My great grandmother, Nellie Wall Holsey, may well have been the world’s first re-gifter. Way back in the early 1950s, she was infamous within the family and the little community she lived in – Hardwick, Ga., an outpost of Milledgeville – for squirreling away presents and bringing them back out, rewrapped, for another occasion.

Birthday mementos disappeared almost immediately, never to be seen again until they made a second debut in a different disguise of tissue paper and crinkle ribbon – at Christmas, let’s say.

In accordance with the mores of the time, no one ever came right out and confronted her about this endearing peccadillo, nor did MawMaw, as we called her then, ever let on that she knew others knew her little secret.

The closest she came to being embarrassed was one Christmas when my grandmother, her daughter-in-law Essie, tore open a gaily wrapped box to discover, inside, the special gift-edition bottle of Jergens lotion that she, Essie, had given MawMaw for her birthday back in April. My gran burst into laughter, then quickly stifled it as she received an austere warning look from her husband.

People were respectful of their elders in those days. Once a year my granddad, Dobby, motored from Virginia to Hardwick and returned with MawMaw for a two-week visit – an ordeal his wife endured with gritted teeth and a suspiciously saccharine smile.

The odious mother-in-law was allowed to dominate the evening’s entertainment, which consisted of gathering around the newfangled television in the living room and arguing over which of the two channels to watch.

But on her annual visit, MawMaw got to choose what was on. My grandfather’s inviolable Friday Night Fights, sponsored by Gillette Razors, gave way to something more to her liking – perhaps Lawrence Welk. One time during a live performance of The Nutcracker she insisted on having the channel changed to guard against my seeing such an improper display of the human body, limbs thrashing wantonly about, and so on.

MawMaw, too frugal to eat properly in her own household, battled a rash that probably was undiagnosed scurvy or beri-beri, which cleared up after a few days in her son’s Virginia home, where meat, eggs and fresh produce were served up daily.

She had milky white skin and beautiful, wavy white hair. A proud member of the Methodist Church and Eastern Star, she rarely left home without a proper hat, gloves and matching shoes and handbag.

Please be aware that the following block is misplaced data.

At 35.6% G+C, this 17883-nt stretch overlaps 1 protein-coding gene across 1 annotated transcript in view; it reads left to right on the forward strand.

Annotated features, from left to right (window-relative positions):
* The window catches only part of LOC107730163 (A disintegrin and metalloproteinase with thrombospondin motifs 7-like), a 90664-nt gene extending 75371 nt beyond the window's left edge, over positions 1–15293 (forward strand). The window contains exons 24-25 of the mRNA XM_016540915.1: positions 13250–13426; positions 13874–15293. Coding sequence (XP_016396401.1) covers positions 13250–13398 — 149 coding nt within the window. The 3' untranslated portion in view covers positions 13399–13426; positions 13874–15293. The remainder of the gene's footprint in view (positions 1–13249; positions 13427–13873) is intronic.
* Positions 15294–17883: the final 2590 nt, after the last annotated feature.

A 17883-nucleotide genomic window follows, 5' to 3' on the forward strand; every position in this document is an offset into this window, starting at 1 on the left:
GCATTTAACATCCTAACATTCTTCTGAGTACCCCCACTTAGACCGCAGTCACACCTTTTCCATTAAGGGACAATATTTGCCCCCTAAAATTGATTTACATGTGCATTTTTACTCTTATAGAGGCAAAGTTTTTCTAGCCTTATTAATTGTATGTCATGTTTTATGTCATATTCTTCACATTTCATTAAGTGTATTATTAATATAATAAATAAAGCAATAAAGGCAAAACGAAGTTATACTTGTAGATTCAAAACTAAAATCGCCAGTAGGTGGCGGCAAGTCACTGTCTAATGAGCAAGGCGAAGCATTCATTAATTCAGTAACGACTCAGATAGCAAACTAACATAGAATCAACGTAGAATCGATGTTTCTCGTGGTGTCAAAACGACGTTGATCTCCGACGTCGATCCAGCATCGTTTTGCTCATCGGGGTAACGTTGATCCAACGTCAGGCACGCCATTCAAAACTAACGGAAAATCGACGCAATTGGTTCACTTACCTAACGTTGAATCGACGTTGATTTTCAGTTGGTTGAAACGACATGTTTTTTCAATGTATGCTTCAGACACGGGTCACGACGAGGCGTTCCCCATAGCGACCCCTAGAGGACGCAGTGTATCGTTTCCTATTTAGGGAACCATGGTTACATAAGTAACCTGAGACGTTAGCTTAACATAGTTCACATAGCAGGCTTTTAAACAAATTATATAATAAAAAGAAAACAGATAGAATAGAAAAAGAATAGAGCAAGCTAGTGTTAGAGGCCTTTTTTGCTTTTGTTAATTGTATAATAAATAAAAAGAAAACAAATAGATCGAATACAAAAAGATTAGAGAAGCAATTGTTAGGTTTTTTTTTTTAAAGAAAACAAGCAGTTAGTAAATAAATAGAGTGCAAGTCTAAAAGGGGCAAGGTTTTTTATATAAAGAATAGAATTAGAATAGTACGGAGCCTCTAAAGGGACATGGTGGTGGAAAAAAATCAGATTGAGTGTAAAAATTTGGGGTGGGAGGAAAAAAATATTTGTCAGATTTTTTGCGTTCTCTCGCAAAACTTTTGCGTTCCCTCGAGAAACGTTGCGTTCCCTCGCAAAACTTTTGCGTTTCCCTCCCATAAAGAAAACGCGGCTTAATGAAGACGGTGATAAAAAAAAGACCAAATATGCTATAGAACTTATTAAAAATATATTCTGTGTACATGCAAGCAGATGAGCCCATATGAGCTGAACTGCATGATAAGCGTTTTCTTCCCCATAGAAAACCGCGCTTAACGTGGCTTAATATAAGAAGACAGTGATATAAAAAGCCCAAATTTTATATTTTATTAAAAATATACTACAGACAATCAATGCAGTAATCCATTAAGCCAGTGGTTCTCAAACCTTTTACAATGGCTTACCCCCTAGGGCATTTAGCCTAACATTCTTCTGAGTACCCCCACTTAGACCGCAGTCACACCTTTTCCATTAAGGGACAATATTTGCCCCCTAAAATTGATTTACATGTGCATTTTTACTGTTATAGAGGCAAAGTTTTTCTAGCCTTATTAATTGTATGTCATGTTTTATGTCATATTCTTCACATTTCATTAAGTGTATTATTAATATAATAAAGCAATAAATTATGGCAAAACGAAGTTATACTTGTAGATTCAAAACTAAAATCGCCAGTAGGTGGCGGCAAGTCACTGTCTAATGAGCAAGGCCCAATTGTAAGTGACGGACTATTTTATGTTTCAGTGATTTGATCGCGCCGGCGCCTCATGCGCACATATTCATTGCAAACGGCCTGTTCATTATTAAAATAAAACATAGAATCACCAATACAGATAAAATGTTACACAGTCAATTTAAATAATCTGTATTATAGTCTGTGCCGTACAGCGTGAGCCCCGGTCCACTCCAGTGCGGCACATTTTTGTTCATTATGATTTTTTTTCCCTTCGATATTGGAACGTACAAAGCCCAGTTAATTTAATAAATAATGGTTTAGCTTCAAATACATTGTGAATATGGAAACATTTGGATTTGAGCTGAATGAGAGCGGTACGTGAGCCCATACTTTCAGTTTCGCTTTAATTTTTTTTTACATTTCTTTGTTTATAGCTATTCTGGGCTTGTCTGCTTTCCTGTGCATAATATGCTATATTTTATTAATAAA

In the days before air conditioning, in the Deep South, she and other ladies of her generation were known to keep their girdles – also de rigueur on most public occasions – in the icebox and, later, the freezer when not being worn.

She must have forgotten her girdle on one fateful day, however – a day that lives affectionately in the memory of her family and doubtless anyone still around who might have been in downtown Milledgeville at that time.

Downtown in those days – nobody remembers now exactly what year this would have been, but most likely the 1890s – was the center of genteel small-town society for cultured ladies and gentlemen to shop, sup, and see and be seen. (“Cultured” being a code term for Caucasian, Christian, Protestant and preferably a member of the First Methodist Church.)

Here, then, is the very proper Miss Nellie, on her way to the dry goods emporium, got up with her usual attention to detail. One little problem, though – Miss Nellie has been losing a little weight recently, and some of her clothing has begun to sag on her petite frame.

“Howe’er it was . . . ,” as the saying goes, Miss Nellie, while striding briskly along the sidewalks of Hancock Street, feels a slight slippage beneath her skirts. Too ladylike to be seen adjusting undergarments in public, she continues to walk, more and more slowly (in a desperate effort to fight the inevitable gravity slide of drawers beginning to droop) and, at last, refined until the end, stops and delicately steps out of the aforementioned underwear.

Never deigning to acknowledge a wad of rumpled cotton reposing by the curb of the sidewalk, Miss Nellie walks on, head high and her dignity as a Southern belle intact. Only those approaching her head-on might have noticed a slight flush on the lady’s cheeks.

Is this a true story? To the best of my knowledge. It is certainly apocryphal, but cannot ever be verified absolutely – for who would dare to ask an inappropriate question like that of a proper Southern lady?

Join the conversation

This site uses Akismet to reduce spam. Learn how your comment data is processed.

  • Kathleen Rawlings December 23, 2009 at 2:32 pm

    Ah, this happened to me on the way to my son’s wedding reception but the garment in question was a half slip. I was quite content to let it lay there on the sidewalk and continue on. Fate and a concerned gentleman intervened and I was required to accept the fallen lingerie from the said gentleman’s hands with a crimson face and a few well deserved giggles.

  • Willse Elizabeth December 23, 2009 at 11:05 am

    What a wonderful story! I giggled all the way through (and outright howled at a couple spots.)